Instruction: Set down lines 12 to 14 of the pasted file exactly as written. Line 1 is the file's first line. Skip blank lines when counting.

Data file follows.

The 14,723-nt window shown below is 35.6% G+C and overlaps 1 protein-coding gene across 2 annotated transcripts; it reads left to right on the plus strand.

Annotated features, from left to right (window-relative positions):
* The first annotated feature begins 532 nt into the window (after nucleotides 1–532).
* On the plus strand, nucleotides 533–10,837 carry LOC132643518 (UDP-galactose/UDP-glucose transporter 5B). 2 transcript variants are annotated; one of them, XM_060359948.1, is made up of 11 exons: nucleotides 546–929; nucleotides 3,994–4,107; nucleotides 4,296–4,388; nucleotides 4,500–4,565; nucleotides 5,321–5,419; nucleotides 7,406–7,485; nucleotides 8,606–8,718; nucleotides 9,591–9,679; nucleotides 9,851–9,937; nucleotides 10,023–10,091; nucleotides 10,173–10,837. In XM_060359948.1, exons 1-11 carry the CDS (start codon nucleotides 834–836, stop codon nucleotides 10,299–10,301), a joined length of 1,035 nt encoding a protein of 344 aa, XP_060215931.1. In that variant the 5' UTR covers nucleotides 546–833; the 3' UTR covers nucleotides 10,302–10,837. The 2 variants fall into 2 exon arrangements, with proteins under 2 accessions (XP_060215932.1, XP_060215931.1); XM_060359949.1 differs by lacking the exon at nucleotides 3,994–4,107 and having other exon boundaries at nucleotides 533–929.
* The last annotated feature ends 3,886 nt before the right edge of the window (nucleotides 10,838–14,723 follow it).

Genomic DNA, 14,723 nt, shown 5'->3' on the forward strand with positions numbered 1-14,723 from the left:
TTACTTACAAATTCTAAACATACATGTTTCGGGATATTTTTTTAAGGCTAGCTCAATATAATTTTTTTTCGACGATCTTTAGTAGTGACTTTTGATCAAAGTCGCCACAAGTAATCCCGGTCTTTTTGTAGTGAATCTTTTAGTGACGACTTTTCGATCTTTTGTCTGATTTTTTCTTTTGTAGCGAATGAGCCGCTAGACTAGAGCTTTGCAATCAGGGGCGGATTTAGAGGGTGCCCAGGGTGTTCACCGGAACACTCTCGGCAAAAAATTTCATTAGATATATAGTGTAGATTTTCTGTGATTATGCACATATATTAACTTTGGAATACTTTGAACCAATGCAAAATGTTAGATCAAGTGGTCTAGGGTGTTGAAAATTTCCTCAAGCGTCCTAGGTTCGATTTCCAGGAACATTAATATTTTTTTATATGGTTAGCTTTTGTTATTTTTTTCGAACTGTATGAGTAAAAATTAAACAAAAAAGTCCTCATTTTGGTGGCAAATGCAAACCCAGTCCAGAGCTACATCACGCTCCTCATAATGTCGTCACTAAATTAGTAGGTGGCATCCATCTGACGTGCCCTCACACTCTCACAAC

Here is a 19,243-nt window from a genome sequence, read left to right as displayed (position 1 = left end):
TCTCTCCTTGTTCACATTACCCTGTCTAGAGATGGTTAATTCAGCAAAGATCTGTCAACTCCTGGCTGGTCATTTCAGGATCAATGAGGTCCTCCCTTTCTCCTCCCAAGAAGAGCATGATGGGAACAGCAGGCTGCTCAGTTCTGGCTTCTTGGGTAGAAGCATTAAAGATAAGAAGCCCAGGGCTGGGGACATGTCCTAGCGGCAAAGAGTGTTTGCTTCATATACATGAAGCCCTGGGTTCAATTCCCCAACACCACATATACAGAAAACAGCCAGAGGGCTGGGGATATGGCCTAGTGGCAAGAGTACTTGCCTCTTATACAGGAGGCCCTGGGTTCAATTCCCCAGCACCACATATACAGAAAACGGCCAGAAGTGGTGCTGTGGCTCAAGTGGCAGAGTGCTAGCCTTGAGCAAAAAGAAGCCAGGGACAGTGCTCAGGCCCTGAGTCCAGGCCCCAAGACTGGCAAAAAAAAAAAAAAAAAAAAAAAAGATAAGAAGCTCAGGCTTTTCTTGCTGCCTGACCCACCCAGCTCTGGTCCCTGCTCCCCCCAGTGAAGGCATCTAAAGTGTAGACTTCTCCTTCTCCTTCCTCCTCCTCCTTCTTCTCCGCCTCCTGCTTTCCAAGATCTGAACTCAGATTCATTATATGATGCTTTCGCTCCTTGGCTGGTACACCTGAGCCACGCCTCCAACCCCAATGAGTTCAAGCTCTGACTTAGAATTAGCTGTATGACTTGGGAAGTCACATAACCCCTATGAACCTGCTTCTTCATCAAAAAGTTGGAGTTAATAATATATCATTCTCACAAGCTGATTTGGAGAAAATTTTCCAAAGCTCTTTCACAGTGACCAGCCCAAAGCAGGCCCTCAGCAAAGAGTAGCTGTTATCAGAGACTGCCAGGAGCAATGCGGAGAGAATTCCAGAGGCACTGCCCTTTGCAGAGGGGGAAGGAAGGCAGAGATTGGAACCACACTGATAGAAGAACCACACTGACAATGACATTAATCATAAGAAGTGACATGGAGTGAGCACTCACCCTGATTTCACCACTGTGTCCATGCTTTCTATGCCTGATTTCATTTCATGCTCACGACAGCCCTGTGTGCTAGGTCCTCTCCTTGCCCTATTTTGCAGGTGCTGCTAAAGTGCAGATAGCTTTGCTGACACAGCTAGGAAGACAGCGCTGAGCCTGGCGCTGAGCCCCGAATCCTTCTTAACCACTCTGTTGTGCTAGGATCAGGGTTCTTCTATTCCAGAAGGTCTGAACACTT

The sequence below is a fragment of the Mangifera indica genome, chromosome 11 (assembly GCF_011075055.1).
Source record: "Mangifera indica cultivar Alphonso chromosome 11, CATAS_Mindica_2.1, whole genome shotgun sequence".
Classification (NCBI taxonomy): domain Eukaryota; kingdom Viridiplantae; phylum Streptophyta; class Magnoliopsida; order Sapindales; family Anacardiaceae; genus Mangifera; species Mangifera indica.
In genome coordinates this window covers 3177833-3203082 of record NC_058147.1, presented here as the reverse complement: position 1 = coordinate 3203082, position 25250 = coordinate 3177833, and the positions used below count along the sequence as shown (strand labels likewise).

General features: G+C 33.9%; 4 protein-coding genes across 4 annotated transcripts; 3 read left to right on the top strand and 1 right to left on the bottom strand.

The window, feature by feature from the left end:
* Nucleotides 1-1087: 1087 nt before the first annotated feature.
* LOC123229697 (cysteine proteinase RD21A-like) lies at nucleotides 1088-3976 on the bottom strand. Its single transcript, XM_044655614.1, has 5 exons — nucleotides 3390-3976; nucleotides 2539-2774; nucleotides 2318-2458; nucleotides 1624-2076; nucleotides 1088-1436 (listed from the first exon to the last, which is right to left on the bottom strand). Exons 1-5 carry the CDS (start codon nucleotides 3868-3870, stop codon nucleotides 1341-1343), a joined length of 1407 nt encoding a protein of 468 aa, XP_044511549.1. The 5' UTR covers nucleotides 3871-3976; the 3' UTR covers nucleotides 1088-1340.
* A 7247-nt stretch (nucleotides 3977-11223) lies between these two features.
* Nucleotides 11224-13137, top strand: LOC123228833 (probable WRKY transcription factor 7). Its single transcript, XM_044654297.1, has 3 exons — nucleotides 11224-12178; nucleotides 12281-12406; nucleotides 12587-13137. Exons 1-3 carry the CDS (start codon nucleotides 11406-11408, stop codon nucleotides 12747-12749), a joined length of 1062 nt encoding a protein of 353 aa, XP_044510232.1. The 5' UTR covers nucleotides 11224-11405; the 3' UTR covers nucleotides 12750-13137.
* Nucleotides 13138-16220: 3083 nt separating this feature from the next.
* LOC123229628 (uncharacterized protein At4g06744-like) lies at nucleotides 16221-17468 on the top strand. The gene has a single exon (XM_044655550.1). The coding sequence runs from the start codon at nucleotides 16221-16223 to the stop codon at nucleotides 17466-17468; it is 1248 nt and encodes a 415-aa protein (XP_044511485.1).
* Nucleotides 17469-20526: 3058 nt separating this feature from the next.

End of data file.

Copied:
Classification (NCBI taxonomy): domain Eukaryota; kingdom Viridiplantae; phylum Streptophyta; class Magnoliopsida; order Sapindales; family Anacardiaceae; genus Mangifera; species Mangifera indica.
In genome coordinates this window covers 3177833-3203082 of record NC_058147.1, presented here as the reverse complement: position 1 = coordinate 3203082, position 25250 = coordinate 3177833, and the positions used below count along the sequence as shown (strand labels likewise).

General features: G+C 33.9%; 4 protein-coding genes across 4 annotated transcripts; 3 read left to right on the top strand and 1 right to left on the bottom strand.